BORCHELT, DAVID R
UNIVERSITY OF FLORIDA
Seeded transmission of SOD1 misfolding
superoxide dismutase 1, Motor Neuron Disease, Familial Amyotrophic Lateral Sclerosis, transmission process, Amyotrophic Lateral Sclerosis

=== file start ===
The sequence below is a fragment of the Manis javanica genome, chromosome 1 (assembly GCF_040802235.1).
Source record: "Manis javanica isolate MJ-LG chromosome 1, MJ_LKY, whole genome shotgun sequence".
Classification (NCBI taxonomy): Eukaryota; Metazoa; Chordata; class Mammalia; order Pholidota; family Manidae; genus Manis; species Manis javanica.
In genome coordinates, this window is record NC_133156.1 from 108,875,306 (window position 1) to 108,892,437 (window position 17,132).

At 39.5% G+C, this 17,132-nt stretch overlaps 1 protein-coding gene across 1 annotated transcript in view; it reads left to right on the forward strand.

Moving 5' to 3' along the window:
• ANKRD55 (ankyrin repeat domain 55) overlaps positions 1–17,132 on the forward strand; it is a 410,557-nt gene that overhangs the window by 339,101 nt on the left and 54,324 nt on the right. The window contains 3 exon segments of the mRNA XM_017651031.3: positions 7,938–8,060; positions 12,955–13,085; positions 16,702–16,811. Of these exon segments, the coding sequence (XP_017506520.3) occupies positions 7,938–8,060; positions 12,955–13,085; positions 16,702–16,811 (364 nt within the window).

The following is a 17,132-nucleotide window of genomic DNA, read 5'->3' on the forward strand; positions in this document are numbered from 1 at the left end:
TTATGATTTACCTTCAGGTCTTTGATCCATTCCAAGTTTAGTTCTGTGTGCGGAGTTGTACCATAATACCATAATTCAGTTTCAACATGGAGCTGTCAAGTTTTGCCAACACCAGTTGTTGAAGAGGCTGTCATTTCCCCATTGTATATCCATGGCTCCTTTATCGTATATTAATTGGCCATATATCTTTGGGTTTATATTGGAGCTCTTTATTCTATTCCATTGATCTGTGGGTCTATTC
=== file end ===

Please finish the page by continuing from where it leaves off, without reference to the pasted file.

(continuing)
? DESCRIPTION (provided by applicant): Cu-Zn superoxide dismutase 1 (SOD1)-linked familial amyotrophic lateral sclerosis (fALS) is an extremely heterogeneous disease phenotypically with diverse clinical symptoms that can originate in upper or lower motor neurons and with a wide range of disease durations, from as short as a year to as long as 20 years. The duration of disease is largely a function of the speed with which symptoms spread along the neuraxis until motor neurons involved in respiration become affected. The question of how the disease seems to spread is one of the major unanswered questions in the study of ALS. Over the past few years, there has been increasing evidence that one mechanism by which the disease spreads may involve a prion-like propagation of a toxic misfolded protein from cell to cell along anatomically connected pathways of the CNS. To investigate this, we initiated studies and obtained tantalizing evidence that we can transmit ALS and that different ALS mutants may have “”strain-like”” attributes that modulate transmission. We have now been able to induce paralytic disease with aggregate SOD1 pathology in a strain of transgenic mice that express mutant SOD1 (G85R) fused to YFP. This strain of mice expresses at levels too low to induce disease on their own. Intraspinal injection of homogenates from a paralyzed G93A SOD1-overexpressing mouse transmits motor neuron disease to G85R-YFP mice in 6-11 months, and serial passage of spinal cord homogenates of these animals to naïve G85R-YFP mice produces disease in less than 3 months. This appearance of adaptation is typical of prion disease. In contrast, administration of homogenate from paralyzed G37R SOD1 mice failed to induce disease in the same recipient mice. The question this grant seeks to resolve is whether different SOD1 mutations produce conformations that produce strain-like properties that manifest as differing abilities to transmit motor neuron disease and if these abilities relate to rates of disese progression in patients. To establish whether mutations associated with slowly progressing ALS represent poorly transmissible strains of mutant SOD1, we will test 5 mutants that are found in slowly progressing SOD1-linked fALS and 5 found in rapidly progressing disease and compare these to WT SOD1 as well as negative controls. We will test both soluble and insoluble fractions of cell culture homogenates from cells transiently transfected with mutant SOD1 and recombinant hSOD1 fibrils created in a cell-free system as our inoculum, and test their potential to cause disease by direct spinal injection in G85R-YFP mice at postnatal day P0. Overall, our proposed studies could have an enormous impact in the field as they could lead to the development of an experimentally facile model of transmitted ALS and facilitate exploration of the causes for the heterogeneity of clinical symptoms observed in SOD1-linked fALS patients.